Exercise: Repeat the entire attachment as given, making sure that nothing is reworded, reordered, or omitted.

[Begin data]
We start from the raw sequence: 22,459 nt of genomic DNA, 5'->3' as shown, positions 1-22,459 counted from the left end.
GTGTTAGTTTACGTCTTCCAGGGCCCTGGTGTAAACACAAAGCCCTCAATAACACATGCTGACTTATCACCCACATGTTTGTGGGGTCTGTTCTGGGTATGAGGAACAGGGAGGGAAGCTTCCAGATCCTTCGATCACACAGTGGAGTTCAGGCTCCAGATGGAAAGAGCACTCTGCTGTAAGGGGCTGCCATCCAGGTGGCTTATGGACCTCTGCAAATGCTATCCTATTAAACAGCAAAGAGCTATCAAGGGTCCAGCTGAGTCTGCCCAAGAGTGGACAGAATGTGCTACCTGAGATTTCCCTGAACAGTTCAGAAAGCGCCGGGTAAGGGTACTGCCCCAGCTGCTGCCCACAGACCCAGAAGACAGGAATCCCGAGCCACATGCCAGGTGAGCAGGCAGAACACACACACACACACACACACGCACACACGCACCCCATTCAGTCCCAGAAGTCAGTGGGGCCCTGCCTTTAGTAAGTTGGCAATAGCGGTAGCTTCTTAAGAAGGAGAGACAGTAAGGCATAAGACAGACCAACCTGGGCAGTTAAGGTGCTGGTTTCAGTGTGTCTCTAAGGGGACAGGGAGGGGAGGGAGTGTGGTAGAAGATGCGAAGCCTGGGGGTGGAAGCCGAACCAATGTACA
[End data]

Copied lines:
We start from the raw sequence: 22,459 nt of genomic DNA, 5'->3' as shown, positions 1-22,459 counted from the left end.
GTGTTAGTTTACGTCTTCCAGGGCCCTGGTGTAAACACAAAGCCCTCAATAACACATGCTGACTTATCACCCACATGTTTGTGGGGTCTGTTCTGGGTATGAGGAACAGGGAGGGAAGCTTCCAGATCCTTCGATCACACAGTGGAGTTCAGGCTCCAGATGGAAAGAGCACTCTGCTGTAAGGGGCTGCCATCCAGGTGGCTTATGGACCTCTGCAAATGCTATCCTATTAAACAGCAAAGAGCTATCAAGGGTCCAGCTGAGTCTGCCCAAGAGTGGACAGAATGTGCTACCTGAGATTTCCCTGAACAGTTCAGAAAGCGCCGGGTAAGGGTACTGCCCCAGCTGCTGCCCACAGACCCAGAAGACAGGAATCCCGAGCCACATGCCAGGTGAGCAGGCAGAACACACACACACACACACACACGCACACACGCACCCCATTCAGTCCCAGAAGTCAGTGGGGCCCTGCCTTTAGTAAGTTGGCAATAGCGGTAGCTTCTTAAGAAGGAGAGACAGTAAGGCATAAGACAGACCAACCTGGGCAGTTAAGGTGCTGGTTTCAGTGTGTCTCTAAGGGGACAGGGAGGGGAGGGAGTGTGGTAGAAGATGCGAAGCCTGGGGGTGGAAGCCGAACCAATGTACA